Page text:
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The Ikea Effect and Relationships




The Ikea Effect and Relationships

Jessalyn Hutto

Yesterday, NPR’s Morning Edition introduced me to a phenomenon known as the “Ikea Effect.” If you are unfamiliar with the store Ikea (which is a phenomenon in and of itself), imagine a humungous warehouse-type shopping center in which you walk around for hours (literally, that place is like a maze!) looking at all of the awesome and creative furniture, storage solutions, and home accessories. The prices seem incredibly low for the furniture items you are ogling until you check out and have a flat, cardboard box containing your dining room table and chairs brought to you–complete with assembly instructions. Suddenly the prices make complete sense. 

People around here love Ikea–I mean LOVE Ikea. They will drive hours just to get to an Ikea store. People plan road trips with their friends to roam its infamous halls. We actually picked out our first bed frame and dresser as a married couple from Ikea and were very satisfied. I anticipated this radio program would delve into the depths of why people are drawn to this store like flies, but it turns out the “Ikea Effect” has little to do with the actual store. Instead, this term is being coined to refer to the effect putting hard work into an object has on a person’s affections for that object. In the experiments referred to throughout the program, it seems to have been “proven” that people place a higher value on furniture that they, themselves put together (no matter how imperfect it is), than on a piece that is already assembled–thus the “Ikea Effect.”

The interview took an interesting turn when a rather profound statement was made:

“Most of us intuitively believe that the things we labor at are the things we love. Mochon and his colleagues, Michael Norton at the Harvard Business School and Dan Ariely at Duke University, have turned that concept on its head. What if, they asked, it isn’t love that leads to labor, but labor that leads to love?”

The program went on to explore the different ways this affects marketing and the business world, but my mind was off and running to the subject of relationships. Isn’t this concept sometimes true of our relationships? It isn’t our feelings and emotions (what the world would label “love”) that always keep us working hard at a relationship (after all feelings come and go), but working hard at a relationship does tend to produce feelings and emotions (in other words, a deeper kind of love).

But the world can’t quite grasp this concept. Popular thought encourages people to get out of relationships where there is no “love.” If there isn’t something in it for you, then leave, move on, and find something more fulfilling because after all, it is all about you. You no longer love your spouse? Don’t work at it! Find someone whom you do love and then you will be much happier. You don’t lovethat baby growing inside you, so get rid of it! Why would you want all of the work a baby brings into your life if you don’t love that baby? Is that “friend” of yours asking a little too much of you? Move on to someone who you think it will be easier to love, someone who doesn’t need as much work.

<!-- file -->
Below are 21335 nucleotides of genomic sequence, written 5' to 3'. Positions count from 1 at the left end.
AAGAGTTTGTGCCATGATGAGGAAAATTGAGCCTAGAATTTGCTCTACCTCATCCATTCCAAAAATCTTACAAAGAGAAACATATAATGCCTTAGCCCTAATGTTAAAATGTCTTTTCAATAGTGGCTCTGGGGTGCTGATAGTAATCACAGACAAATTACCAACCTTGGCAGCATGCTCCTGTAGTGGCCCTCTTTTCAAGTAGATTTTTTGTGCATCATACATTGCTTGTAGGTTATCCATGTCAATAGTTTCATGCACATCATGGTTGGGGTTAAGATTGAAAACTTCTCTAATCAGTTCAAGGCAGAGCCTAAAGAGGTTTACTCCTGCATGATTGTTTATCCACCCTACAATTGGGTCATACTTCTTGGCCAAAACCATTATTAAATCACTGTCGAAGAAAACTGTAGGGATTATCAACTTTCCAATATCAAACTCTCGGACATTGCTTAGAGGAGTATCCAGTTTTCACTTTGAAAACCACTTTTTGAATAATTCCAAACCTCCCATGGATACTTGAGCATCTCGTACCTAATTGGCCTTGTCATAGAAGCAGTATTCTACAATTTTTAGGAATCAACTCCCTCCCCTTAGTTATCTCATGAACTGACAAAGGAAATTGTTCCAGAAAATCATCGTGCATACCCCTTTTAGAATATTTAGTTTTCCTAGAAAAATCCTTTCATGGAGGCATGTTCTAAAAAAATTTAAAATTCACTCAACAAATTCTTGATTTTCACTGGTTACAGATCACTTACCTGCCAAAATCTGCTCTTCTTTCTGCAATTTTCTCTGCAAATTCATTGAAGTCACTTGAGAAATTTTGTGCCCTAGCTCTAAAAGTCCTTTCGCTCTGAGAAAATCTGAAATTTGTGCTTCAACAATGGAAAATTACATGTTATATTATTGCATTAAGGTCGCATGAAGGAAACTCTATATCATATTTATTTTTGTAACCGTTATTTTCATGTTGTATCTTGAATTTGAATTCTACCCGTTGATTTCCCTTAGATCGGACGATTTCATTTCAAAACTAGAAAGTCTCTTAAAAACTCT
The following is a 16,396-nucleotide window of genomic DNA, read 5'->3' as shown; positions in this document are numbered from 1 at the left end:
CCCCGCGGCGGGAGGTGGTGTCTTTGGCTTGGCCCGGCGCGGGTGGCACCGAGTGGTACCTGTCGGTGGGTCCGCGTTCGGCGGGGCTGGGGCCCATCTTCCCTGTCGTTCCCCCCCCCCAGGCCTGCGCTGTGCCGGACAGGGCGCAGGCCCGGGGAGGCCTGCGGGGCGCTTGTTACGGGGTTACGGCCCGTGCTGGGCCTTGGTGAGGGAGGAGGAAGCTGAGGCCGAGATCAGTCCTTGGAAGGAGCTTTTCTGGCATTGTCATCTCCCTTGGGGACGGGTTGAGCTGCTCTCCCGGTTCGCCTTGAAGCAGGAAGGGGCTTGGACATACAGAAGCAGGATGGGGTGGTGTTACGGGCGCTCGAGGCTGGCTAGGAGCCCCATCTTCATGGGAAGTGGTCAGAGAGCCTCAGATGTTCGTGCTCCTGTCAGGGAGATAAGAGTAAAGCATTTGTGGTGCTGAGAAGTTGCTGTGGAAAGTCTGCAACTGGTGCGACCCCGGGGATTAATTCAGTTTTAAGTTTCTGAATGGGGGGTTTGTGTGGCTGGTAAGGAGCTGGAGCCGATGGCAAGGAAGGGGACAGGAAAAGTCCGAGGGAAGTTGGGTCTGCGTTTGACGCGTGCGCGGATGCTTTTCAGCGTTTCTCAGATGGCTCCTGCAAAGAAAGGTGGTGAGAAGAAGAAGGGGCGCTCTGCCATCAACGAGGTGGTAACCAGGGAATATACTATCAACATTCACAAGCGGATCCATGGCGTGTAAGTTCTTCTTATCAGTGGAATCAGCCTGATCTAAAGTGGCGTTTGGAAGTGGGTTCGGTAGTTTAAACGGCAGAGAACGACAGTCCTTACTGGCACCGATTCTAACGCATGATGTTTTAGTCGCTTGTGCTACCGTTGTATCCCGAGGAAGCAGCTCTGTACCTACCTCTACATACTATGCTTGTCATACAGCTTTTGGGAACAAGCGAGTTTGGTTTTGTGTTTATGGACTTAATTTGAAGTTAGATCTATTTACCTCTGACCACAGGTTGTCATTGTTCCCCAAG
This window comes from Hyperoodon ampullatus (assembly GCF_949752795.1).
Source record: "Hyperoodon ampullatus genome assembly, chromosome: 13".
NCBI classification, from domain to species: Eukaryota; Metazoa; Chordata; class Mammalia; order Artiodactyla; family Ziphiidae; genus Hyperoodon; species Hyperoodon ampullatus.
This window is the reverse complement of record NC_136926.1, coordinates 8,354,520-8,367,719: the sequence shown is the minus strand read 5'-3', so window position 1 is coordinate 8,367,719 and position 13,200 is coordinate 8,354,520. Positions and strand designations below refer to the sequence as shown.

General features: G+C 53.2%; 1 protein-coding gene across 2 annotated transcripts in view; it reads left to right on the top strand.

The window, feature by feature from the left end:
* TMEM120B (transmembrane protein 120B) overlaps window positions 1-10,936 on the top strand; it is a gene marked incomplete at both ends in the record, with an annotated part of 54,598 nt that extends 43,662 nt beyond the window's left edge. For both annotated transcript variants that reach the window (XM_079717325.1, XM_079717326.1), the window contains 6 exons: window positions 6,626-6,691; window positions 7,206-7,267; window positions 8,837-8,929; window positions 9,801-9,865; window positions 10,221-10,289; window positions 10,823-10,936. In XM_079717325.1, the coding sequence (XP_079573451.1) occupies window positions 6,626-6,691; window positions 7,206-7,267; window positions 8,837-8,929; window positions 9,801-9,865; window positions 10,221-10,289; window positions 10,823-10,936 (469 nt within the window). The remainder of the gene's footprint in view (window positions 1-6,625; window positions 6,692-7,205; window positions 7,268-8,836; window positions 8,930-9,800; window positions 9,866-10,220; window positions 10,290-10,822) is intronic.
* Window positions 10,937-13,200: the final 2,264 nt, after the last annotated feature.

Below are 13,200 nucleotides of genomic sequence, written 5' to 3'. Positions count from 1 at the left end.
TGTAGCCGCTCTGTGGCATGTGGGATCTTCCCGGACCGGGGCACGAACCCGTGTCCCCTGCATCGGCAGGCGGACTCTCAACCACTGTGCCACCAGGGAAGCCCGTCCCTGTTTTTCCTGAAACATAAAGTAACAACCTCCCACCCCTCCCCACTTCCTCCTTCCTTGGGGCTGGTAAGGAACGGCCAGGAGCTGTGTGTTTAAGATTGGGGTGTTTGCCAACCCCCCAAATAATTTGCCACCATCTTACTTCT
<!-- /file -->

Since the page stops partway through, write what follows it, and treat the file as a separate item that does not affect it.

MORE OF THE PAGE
But the Word of God teaches us that love is not just emotional, it’s active. Love is sacrificing for another person, investing in them, and putting their needs ahead of your own. Biblical love doesn’t wait to be inspired by its subject, but rather, biblical love works hard for the good of its subject and reaps the benefit of emotional satisfaction in the process.

This concept is very easily seen in a marriage relationship. The emotional connection between a husband and wife can quickly “dry up” if one or both of the partners ceases to invest in the relationship. In our culture, marriage is portrayed as being a way to “meet your own needs” and to “find joy,” but in reality it is in the daily “work” that we put into our marriages that we reap the benefit of strong, satisfying emotional connections. It is in the accountability, intercessory prayer, thoughtful conversations, shared experiences (both good and bad), side-by-side worship of the Savior, conflict resolution, and physical intimacy that a marriage relationship is kept healthy and bountiful.

This takes time and effort. It takes vulnerability and humility. At times it means temporarily feeling uncomfortable in order to receive the comfort of a united marriage. Sometimes it means doing the difficult thing–riding out life’s storms together–in order to get to the longed-for bay of marital peace. If couples base their decision to stay in a marriage based on feelings of love, they will often forfeit the hard-won riches of an emotional love that has been proven and strengthened through hard work

While the hypothesis shared through this NPR program isn’t fully true (genuine, Biblical love willindeed lead to labor), I do think it is fair to say that labor can also lead to love–a concept which our culture finds hard to swallow.